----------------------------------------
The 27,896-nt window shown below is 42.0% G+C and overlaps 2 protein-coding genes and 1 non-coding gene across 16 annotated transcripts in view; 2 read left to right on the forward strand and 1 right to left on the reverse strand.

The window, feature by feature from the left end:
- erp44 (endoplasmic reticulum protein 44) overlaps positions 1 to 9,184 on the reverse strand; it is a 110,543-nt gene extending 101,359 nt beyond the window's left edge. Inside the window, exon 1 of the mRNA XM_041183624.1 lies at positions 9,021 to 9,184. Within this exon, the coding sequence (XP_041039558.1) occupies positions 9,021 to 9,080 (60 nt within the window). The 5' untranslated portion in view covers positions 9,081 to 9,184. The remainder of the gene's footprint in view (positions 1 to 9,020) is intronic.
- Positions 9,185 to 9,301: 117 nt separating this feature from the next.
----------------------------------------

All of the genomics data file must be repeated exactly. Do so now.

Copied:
The 27,896-nt window shown below is 42.0% G+C and overlaps 2 protein-coding genes and 1 non-coding gene across 16 annotated transcripts in view; 2 read left to right on the forward strand and 1 right to left on the reverse strand.

The window, feature by feature from the left end:
- erp44 (endoplasmic reticulum protein 44) overlaps positions 1 to 9,184 on the reverse strand; it is a 110,543-nt gene extending 101,359 nt beyond the window's left edge. Inside the window, exon 1 of the mRNA XM_041183624.1 lies at positions 9,021 to 9,184. Within this exon, the coding sequence (XP_041039558.1) occupies positions 9,021 to 9,080 (60 nt within the window). The 5' untranslated portion in view covers positions 9,081 to 9,184. The remainder of the gene's footprint in view (positions 1 to 9,020) is intronic.
- Positions 9,185 to 9,301: 117 nt separating this feature from the next.